Jos Herdsmen attack: A Clear Case of Government Failure To Secure Citizens
By BnF News Reporter
On Tuesday night, a group of armed herdsmen attacked Nkyie Dongwro village of Miango district of Bassa Local government in Plateau state and slaughtered at least 29 persons and injured many others who were taking refuge at a place designated as an IDP camp.
The attacked villagers were actually persons that were internally displaced by an earlier communal clash in the same locality. The displaced persons had to to relocate to the attacked location which was being managed by soldiers of the Operation Safe Haven.
The attack, which comes as the latest of many other recent attacks that had claimed the lives of about 40 persons, was carried out some 48 hours after the state government had placed a dusk to dawn curfew in the area following the killing of six person by the same attackers some days earlier.
According to survivors, the suspected Fulani herdsmen came all armed and were engaged by soldiers in shootout.
A survivor who was interviewed by Channels TV said “the Fulani were exchanging bullets with the soldiers who asked us to go into the classroom; they continue to exchange bullets, then later we hear that they have chased them away. But later they came back to attack us and the soldiers were not there…”.
Going by the account of the survivor who spoke from the hospital bed where he was receiving treatment for injuries sustained, the soldiers actually engaged the Fulani herdsmen in a shootout.
Sadly none of the attackers were listed as part of the casualties even after the soldiers had “engaged” them in a shootout.
Commander of Operation Safe Heaven, a military task force on Jos crisis, Major General Anthony Atolagbe, confirmed that the military will investigate alleged involvement of soldiers in the killings. He said the concerned soldiers have been moved to the task-force headquarters in Jos for questioning.
So, one may ask; what happened or what was the end result after hours of discharging thousands of tax-payers bullets at the so called armed Fulani herdsmen?
The Chief of Staff to the Commander of Operation Safe Haven, a Brigadier General, said on Channels TV interview that it rather vaguely that “the military did not abandon the IDPs”; which left the question in the lips of everyone unanswered - “Where were the soldiers when the herdsmen came for the ‘second’ attack?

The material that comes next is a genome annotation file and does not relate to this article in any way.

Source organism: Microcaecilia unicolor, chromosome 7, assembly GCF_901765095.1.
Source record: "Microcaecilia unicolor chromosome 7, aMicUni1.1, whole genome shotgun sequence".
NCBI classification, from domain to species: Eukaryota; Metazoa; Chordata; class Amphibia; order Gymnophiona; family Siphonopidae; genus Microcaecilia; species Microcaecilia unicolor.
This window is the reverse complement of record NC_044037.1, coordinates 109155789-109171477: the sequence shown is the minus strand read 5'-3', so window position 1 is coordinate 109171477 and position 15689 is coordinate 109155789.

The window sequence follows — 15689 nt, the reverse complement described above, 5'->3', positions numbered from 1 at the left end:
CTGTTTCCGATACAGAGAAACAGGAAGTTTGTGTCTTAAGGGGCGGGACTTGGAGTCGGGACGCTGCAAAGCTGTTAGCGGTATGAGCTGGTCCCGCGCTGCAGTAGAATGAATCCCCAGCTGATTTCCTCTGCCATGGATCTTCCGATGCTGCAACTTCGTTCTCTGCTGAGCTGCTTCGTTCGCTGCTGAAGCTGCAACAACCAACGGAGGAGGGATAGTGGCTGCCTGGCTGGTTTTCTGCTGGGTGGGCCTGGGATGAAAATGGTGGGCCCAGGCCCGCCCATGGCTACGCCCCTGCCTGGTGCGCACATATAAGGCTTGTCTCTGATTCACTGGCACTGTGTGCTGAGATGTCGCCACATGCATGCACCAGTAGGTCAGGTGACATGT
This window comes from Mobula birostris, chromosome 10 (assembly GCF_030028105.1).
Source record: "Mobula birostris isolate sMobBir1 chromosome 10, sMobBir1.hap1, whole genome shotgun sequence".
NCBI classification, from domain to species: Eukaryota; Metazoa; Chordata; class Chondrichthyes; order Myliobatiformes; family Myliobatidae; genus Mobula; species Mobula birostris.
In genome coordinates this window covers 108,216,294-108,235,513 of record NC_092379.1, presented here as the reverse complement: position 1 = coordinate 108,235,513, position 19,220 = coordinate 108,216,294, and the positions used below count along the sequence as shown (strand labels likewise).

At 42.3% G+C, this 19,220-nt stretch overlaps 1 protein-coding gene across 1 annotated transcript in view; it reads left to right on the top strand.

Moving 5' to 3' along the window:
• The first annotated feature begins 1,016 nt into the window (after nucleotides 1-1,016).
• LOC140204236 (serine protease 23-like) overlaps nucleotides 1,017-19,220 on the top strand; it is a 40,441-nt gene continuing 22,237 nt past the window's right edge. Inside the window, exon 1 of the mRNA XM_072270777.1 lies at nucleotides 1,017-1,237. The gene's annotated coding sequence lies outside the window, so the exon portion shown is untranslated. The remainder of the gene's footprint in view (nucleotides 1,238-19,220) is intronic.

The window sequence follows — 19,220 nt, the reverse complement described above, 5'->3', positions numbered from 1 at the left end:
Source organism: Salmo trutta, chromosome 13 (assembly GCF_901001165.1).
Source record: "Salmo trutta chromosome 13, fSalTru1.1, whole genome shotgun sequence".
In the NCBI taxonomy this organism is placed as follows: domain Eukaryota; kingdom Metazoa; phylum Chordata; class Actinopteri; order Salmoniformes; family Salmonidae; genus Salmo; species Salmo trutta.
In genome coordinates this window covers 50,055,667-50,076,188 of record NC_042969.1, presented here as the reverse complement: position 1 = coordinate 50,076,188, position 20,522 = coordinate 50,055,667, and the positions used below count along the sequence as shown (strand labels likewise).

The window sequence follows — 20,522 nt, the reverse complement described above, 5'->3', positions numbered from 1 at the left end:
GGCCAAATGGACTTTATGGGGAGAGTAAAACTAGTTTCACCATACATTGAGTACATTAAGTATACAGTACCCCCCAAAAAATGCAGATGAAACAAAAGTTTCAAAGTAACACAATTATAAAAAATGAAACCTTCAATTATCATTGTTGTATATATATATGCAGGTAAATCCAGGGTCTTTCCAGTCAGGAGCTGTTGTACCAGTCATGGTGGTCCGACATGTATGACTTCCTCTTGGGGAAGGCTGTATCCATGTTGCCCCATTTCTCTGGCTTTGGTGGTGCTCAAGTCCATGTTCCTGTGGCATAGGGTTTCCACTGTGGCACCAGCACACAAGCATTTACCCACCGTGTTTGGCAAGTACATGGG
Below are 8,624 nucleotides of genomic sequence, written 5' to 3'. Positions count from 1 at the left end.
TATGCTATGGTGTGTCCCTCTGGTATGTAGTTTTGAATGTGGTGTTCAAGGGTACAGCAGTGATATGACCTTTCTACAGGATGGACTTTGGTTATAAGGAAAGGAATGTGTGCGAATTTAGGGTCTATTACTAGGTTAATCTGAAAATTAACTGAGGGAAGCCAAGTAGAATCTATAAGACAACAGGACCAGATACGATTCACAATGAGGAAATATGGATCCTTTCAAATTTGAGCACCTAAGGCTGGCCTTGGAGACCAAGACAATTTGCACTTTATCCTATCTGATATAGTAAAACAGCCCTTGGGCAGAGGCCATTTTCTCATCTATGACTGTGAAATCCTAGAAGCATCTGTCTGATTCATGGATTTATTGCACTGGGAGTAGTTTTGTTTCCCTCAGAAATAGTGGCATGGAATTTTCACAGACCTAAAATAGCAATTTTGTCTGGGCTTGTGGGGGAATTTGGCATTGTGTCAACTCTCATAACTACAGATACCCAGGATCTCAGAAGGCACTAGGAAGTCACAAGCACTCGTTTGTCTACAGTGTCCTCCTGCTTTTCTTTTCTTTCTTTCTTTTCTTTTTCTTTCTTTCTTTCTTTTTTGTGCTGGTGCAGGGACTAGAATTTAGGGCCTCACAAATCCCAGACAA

Giving the experiences Nigeria have garnered in northeast, allowing these kind of attacks to go on without government and its security organs taking decisive actions against the perpetrators would be disastrous. The armed Fulani herdsmen, may not be as organised as the Boko Haram insurgent; they may also not have declared an evil intention of grabbing a part of Nigeria; but Nigerian government must understand that they have the capacity to organise within a short time and carry out embarrassing attacks like the one that took place in Miango village.
The president of Nigeria must rise above the lowly ebbs of condemning attacks and lame directives to the security organs to bring perpetrators to book. The federal government must issue a declaration that should send jitters up the spines of the Fulani herdsmen and their kinsmen in places of authority who have refused to stand up to the bestial excesses of their brothers.
A TV presenter on Channel’s Sun Rise Programme, said “how can the life of one Fulani boy be accounted for with that of 30 other non-Fulani?” Where are the courts of Law? Are herdsmen high and above the Law courts when it comes to addressing the grievances over the life of their kinsmen or their cattle? Does the constitution of Nigeria excempt the herdsmen from its law?
If the federal government can create laws that now provide potion of the country’s lands for grazing, why is the same government not taking action when it comes to the excesses of some unscrupulous elements that are illegally carrying assault rifles as a weapon they could use to seek redress for their personal grievances.
President Muhammadu Buhari must come out clear as a leader that everyone can trust. The death of 29 persons should be treated as a mere statistics. The effect goes down beyond our imagination. The death cannot be brought back to life. And when death occurs in an unlawful manner, the only way government can heal the would of the bereaved is by taking sincere actions that will truly bring the culprits to book.
Playing politics with lives of the people or simply put, refusing to do the needful will only help to put manure on the already sown seed of discord.
The federal government must understand that unlike the states of Borno, Adamawa or Yobe where the innocent residents were (or still are) Boko Haram’s punch back, folks from Plateau and Kaduna state are not like that. The unfortunate Jos and Kaduna crisis should be lesson that we should all have learnt from.
It is good to hear that the military says it is probing the actions or inactions of the soldiers in the Sunday attack on Miango District. But that probe should be carried with speed so that victims of the attack can be seen to have been served with justice.
While the military is probing the Miango massacre, let the Nigerian government rise to the occasion and do the needful so that the peace can permanently be restored in the Jos Plateau.